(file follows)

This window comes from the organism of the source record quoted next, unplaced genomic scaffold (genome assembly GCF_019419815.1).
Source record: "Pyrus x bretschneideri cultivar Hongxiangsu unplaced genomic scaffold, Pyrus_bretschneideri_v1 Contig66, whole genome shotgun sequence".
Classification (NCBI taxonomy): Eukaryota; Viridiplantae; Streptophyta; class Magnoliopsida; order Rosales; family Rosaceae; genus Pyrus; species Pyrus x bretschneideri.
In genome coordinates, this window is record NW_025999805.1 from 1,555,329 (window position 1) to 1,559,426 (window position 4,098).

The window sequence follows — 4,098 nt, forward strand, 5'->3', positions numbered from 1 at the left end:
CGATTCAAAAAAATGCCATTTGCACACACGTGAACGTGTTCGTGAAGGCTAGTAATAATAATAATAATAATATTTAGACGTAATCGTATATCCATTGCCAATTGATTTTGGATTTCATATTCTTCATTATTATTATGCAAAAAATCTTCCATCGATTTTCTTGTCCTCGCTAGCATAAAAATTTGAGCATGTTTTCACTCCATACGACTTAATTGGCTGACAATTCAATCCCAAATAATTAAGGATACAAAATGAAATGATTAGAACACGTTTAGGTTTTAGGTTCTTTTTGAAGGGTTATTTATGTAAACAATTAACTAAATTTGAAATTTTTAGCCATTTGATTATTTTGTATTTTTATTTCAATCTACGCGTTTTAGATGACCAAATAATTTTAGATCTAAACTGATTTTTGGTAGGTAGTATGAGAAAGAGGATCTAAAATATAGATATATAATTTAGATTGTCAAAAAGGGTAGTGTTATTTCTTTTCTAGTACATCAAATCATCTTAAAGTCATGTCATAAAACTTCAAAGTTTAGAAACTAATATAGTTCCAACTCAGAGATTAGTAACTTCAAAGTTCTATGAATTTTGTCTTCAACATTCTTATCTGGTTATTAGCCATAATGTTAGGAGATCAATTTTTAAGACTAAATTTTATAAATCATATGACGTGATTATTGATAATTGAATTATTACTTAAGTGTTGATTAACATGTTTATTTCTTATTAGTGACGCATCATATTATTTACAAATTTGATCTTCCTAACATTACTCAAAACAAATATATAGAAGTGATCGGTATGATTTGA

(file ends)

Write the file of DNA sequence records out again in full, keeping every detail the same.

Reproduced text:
This window comes from the organism of the source record quoted next, unplaced genomic scaffold (genome assembly GCF_019419815.1).
Source record: "Pyrus x bretschneideri cultivar Hongxiangsu unplaced genomic scaffold, Pyrus_bretschneideri_v1 Contig66, whole genome shotgun sequence".
Classification (NCBI taxonomy): Eukaryota; Viridiplantae; Streptophyta; class Magnoliopsida; order Rosales; family Rosaceae; genus Pyrus; species Pyrus x bretschneideri.
In genome coordinates, this window is record NW_025999805.1 from 1,555,329 (window position 1) to 1,559,426 (window position 4,098).

The window sequence follows — 4,098 nt, forward strand, 5'->3', positions numbered from 1 at the left end:
CGATTCAAAAAAATGCCATTTGCACACACGTGAACGTGTTCGTGAAGGCTAGTAATAATAATAATAATAATATTTAGACGTAATCGTATATCCATTGCCAATTGATTTTGGATTTCATATTCTTCATTATTATTATGCAAAAAATCTTCCATCGATTTTCTTGTCCTCGCTAGCATAAAAATTTGAGCATGTTTTCACTCCATACGACTTAATTGGCTGACAATTCAATCCCAAATAATTAAGGATACAAAATGAAATGATTAGAACACGTTTAGGTTTTAGGTTCTTTTTGAAGGGTTATTTATGTAAACAATTAACTAAATTTGAAATTTTTAGCCATTTGATTATTTTGTATTTTTATTTCAATCTACGCGTTTTAGATGACCAAATAATTTTAGATCTAAACTGATTTTTGGTAGGTAGTATGAGAAAGAGGATCTAAAATATAGATATATAATTTAGATTGTCAAAAAGGGTAGTGTTATTTCTTTTCTAGTACATCAAATCATCTTAAAGTCATGTCATAAAACTTCAAAGTTTAGAAACTAATATAGTTCCAACTCAGAGATTAGTAACTTCAAAGTTCTATGAATTTTGTCTTCAACATTCTTATCTGGTTATTAGCCATAATGTTAGGAGATCAATTTTTAAGACTAAATTTTATAAATCATATGACGTGATTATTGATAATTGAATTATTACTTAAGTGTTGATTAACATGTTTATTTCTTATTAGTGACGCATCATATTATTTACAAATTTGATCTTCCTAACATTACTCAAAACAAATATATAGAAGTGATCGGTATGATTTGA